New Title Meetings can be hell! (Trust me, I know …)

Eoin Purcell

Eoin's significantly reduced slush pile

Eoin's significantly reduced slush pile


A heavy days meetings
A very long new title meeting on the Friday of the bank holiday meeting is not what I had in mind, but there was much to cover! Some of it good, some bad, some promising! I’m always stressed to hell before these meetings and pretty tired after them, but this time some thoughts bubbled to the surface, that I’m sure I’ve mentioned before, but a little reiteration can’t hurt!

A word (or two) of advice if I may to authors

    1) Always, always, always include you place of birth, your place of current residence and your profession in your submission letter (or your cv). You would be amazed how many times I get asked those three questions at New Title Meetings.

    2) Please think of at least a tag line or snappy descriptions for your book (fiction or non-fiction) when submitting. Yes these are cheesy and might well be over selling the book, but do it, it’ll help your commissioning editor when they pitch the title.

    3) Always include an image in the submission. Commissioning editors don’t care but sales people do!

    4) Know what genre you fit in! Don’t tell me its indefinable, that just means I’ll have a harder time selling it. If you don’t like pigeon holing, draw some obscure comparison, Milton crossed with Thompson, whatever, just don’t claim after centuries of people writing that you are unique, it’s unlikely to be true*!

    5) If your editor accepts digital submissions, send them digitally! I don’t know how often a slice of the text pasted into my proposal has served to showcase the talent of an author (both in fiction and non-fiction) or highlight a key selling point, this is so much easier to do when the text is in a word/rtf or text file!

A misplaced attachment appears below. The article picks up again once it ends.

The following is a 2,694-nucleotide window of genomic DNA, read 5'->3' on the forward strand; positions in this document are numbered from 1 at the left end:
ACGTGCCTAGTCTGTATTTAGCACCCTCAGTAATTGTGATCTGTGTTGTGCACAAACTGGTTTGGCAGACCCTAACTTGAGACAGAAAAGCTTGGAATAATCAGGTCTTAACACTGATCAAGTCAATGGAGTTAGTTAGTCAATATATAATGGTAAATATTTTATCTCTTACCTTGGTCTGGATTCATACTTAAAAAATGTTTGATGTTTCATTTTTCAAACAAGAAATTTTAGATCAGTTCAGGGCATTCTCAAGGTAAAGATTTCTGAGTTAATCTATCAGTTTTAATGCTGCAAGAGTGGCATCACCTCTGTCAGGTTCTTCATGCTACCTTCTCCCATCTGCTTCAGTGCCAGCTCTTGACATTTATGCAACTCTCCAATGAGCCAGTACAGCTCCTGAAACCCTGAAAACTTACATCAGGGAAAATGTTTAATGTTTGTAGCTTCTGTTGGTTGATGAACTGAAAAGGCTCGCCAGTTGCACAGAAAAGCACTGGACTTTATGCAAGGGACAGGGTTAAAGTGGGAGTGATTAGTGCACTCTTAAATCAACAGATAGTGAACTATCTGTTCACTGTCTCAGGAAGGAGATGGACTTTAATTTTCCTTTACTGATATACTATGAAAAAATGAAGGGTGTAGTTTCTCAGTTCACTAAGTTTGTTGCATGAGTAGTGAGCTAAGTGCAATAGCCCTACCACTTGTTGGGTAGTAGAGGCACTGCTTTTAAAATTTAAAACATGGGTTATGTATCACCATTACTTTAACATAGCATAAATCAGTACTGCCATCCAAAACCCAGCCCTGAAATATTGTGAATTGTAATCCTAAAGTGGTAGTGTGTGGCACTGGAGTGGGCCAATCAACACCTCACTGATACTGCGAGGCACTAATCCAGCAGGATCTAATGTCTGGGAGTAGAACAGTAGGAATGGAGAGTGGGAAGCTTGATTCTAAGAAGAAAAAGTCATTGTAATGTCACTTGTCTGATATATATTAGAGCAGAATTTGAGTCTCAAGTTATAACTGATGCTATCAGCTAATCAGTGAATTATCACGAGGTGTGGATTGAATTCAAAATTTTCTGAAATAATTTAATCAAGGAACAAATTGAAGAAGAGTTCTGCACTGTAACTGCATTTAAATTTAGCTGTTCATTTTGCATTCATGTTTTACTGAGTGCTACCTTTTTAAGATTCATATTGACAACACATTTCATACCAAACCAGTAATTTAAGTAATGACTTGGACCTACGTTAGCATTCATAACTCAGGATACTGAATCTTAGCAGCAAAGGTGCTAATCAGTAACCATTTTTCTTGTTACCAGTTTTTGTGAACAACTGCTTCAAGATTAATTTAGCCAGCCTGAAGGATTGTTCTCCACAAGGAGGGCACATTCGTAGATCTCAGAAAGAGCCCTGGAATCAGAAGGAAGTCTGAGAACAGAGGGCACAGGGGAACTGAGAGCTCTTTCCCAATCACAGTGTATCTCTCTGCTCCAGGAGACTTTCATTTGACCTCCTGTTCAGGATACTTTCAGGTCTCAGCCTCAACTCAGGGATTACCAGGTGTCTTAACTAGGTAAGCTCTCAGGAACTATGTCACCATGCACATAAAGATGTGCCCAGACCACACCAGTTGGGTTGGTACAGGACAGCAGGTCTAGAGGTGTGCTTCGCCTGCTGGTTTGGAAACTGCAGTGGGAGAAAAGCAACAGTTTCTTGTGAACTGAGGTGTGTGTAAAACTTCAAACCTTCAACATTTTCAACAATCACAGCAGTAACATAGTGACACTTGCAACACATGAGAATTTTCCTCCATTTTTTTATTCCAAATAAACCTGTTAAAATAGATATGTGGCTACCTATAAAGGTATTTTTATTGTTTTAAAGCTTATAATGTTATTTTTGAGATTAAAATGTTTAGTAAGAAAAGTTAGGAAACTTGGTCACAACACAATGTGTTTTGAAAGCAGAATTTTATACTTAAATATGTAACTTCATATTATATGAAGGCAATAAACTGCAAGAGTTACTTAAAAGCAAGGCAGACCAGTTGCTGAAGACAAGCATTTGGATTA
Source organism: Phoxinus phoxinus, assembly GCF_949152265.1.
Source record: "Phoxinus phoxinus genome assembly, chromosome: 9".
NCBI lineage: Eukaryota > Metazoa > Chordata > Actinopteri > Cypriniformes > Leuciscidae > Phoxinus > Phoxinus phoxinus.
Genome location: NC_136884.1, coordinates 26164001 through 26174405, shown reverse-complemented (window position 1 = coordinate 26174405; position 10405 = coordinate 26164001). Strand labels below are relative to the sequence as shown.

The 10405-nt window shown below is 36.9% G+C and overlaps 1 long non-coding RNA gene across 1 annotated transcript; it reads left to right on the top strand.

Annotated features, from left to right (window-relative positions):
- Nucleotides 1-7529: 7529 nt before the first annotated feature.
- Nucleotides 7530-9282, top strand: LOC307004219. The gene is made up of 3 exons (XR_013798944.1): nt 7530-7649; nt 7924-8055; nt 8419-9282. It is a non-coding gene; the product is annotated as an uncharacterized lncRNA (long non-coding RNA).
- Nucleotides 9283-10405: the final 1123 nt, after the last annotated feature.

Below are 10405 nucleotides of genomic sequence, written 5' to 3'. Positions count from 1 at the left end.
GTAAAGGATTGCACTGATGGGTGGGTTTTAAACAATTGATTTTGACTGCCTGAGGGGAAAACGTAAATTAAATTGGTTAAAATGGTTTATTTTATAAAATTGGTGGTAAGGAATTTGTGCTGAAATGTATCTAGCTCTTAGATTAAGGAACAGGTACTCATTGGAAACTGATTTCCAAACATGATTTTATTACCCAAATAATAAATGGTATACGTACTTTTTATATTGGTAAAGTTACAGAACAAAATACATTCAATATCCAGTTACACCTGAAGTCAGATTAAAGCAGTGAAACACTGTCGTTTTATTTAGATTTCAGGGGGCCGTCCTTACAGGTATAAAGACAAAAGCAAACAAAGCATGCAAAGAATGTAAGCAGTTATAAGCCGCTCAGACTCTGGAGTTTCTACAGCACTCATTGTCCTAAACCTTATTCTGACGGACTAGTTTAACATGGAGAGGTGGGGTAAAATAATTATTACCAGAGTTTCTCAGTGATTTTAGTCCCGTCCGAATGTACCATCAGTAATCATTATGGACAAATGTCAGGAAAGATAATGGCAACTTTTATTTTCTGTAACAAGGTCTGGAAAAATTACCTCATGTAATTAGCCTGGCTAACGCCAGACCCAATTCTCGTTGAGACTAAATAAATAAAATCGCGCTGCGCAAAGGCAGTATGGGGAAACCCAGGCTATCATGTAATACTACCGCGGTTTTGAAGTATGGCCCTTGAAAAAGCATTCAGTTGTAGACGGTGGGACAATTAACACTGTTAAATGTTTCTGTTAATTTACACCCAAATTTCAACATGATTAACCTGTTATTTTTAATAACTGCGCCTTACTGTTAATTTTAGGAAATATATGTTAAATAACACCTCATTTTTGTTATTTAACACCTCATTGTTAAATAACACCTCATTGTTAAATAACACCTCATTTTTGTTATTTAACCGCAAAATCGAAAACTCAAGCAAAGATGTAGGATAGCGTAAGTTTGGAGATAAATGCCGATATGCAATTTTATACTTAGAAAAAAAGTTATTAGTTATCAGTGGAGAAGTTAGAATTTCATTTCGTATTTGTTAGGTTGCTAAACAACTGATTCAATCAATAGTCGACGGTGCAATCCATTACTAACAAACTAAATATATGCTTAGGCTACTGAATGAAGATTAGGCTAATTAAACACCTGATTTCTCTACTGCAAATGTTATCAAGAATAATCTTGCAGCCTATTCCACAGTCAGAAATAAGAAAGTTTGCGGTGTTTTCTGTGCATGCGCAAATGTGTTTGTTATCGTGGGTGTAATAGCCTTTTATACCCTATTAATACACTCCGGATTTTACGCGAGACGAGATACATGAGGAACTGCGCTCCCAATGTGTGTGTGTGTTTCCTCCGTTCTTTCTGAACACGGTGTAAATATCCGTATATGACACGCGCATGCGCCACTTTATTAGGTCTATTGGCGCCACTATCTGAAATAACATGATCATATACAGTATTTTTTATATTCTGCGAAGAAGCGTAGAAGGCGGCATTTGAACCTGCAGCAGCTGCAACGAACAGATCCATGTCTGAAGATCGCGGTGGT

That’s it! Keep submitting!
Eoin

* You may have lots to offer and be a new, fresh voice, but your work will trod old ground and plough old furrows. That is not to say people will not love it and thank you a million times for writing! Just know your parameters!

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6 comments

  1. Well, I can’t help but ask: by ‘image’ do you mean a photograph of ourselves? That would only be after you’ve requested a full manuscript, surely?

    I *am* amazed at the three questions you get asked at Title Meetings. It’s an interesting glimpse into the editorial side of the business. But why on earth is an author’s place of birth interesting, do you know?

    Thanks for posting about it, and I hope your weekend’s a relaxing one!

  2. Hey Susan,

    Place of birth means an opportunity to open a conversation with a retailer in nearby stores! LOL!

    By ‘Image’ I do mean picture and I much prefer to have it from the get go! It just adds something to the brief presentation if I show the team a picture! There’s no rational logic I can apply just a raw emotional feel I think!

    I’m hoping it will be relaxing! I hope yours is too!
    Eoin

  3. Wow. So if you’re foreign and ugly, old or fat, would it count against you? (Tell me no! LOL) I’ve been reading and learning a lot about platforms, but never thought a birthplace and face came into it (unless either one was related to the book).

    Thank you for all the things I learn here, even the surprises!

  4. None of those things count against you necessarily!

    A foreign based author present issues for marketing and pr, because radio and TV interviews become a problem, but they are rarely the clincher in decision making.

    Glad you get surprises!
    Eoin

  5. Hi Eoin,

    Sound advice – and it’s good to get an insider’s view of the process from time to time – but I was still thrown by the need for a piccie! Surely that would become more relevant once the work was commssioned and the sales people were gearing up to do whatbthey do so well.

    Bob

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